Effect of Neonatal Alcohol Exposure on C-Fos Expression in Hippocampal Ca3 Followingexploration of Novel Context in Adolescence

Modlin, Samuel
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University of Delaware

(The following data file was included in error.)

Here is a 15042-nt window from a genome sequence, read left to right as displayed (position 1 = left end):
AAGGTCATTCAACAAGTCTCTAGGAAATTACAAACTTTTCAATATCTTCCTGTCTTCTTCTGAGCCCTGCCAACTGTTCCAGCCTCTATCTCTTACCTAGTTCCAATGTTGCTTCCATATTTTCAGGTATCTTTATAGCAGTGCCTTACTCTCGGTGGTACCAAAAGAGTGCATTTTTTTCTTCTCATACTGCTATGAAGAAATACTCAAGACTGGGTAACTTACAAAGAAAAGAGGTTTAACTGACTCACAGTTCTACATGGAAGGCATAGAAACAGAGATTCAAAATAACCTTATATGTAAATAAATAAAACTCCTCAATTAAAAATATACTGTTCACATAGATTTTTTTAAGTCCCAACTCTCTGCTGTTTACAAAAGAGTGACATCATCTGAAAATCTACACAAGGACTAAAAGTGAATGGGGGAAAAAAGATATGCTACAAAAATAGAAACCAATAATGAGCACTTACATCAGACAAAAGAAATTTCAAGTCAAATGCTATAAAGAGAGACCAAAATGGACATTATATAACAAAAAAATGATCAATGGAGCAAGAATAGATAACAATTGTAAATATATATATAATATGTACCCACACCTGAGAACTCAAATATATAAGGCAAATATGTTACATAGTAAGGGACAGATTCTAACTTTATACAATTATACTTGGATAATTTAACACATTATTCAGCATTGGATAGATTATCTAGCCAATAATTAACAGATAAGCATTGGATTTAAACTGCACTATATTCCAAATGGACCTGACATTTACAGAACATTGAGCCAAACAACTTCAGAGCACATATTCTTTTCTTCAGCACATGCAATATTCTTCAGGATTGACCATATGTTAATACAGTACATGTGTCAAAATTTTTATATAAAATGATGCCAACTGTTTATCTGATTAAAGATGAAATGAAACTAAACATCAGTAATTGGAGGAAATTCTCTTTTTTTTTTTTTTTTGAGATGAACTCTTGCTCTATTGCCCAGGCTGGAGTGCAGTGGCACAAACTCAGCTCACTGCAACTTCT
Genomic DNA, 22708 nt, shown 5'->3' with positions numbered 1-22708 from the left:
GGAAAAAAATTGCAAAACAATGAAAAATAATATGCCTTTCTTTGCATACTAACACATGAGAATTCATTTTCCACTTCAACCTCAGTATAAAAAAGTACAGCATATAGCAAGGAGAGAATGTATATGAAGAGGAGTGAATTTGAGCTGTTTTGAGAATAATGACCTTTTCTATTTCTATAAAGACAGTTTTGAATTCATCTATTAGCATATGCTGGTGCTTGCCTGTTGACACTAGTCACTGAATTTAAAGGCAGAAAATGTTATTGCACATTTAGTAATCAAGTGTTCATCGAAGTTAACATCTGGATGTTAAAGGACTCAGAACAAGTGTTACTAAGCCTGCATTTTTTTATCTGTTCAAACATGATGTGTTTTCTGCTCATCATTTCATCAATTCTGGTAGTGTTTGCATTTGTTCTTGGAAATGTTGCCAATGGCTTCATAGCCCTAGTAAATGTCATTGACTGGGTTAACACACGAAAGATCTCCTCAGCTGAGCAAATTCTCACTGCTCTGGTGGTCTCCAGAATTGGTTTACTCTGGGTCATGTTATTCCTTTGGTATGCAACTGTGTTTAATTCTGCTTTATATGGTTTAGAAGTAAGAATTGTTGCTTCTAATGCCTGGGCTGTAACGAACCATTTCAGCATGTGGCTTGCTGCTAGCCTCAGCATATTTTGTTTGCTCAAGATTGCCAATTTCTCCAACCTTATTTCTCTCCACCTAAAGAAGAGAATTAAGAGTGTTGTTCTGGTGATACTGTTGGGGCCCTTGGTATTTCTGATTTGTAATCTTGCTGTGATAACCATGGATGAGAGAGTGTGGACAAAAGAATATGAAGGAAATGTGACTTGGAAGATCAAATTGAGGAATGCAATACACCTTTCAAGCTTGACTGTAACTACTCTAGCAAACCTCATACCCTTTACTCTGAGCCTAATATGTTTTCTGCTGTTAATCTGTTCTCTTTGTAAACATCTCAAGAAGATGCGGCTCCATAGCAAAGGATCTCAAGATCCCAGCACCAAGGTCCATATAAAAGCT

In humans, developmental alcohol exposure (AE) results in a myriad of deficits across several domains of human functioning that persist across the lifespan of the afflicted individual. This issue warrants thorough study, as prenatal AE affects millions of children across the globe every year. The present study uses a rodent model of fetal alcohol spectrum disorders (FASD) to examine the effect of third-trimester equivalent (post-natal day 4-9) alcohol exposure on the density of cells c-Fos as an indirect measure of neuronal activity, in adolescent rats following exploration in a novel context. Rats were exposed to one of three dosing conditions: Two AE groups, exposed in a single binge dose (4.0 g/kg/day or 5.25 g/kg/day), and a sham intubated (SI) group to control for the stress of the alcohol administration procedure. Novel context exposure has been shown to generate c-Fos expression in the hippocampus, at levels correlated with acquisition of a fear-response in a conditioning task in that context (Radulovic, Kammermeier, & Spiess, 1998). Prior experiments have shown hippocampal c-Fos expression and contextual fear conditioning is reduced in animals exposed to alcohol neonatally (Murawski, Klintsova & Stanton, 2012). In CA1, following exploration of a novel context, both total pyramidal cell count and the number of cells expressing c-Fos was decreased in AE animals relative to controls (Murawski et al., 2012). The present study assessed the effect of neonatal AE the density of c-Fos+ cells/mm2 of CA3 using optical densitometry, examining the same tissue assessed by Murawski and colleagues (2012). The present study found a trending increase in c-Fos+ density in dorsal CA3 in the higher AE group (5.25g/kg/day) compared to SI controls. Differences between groups in total and ventral CA3 c-Fos+ were insignificant. This data may provide useful insight into the pathology of hippocampal circuitry as a result of neonatal AE.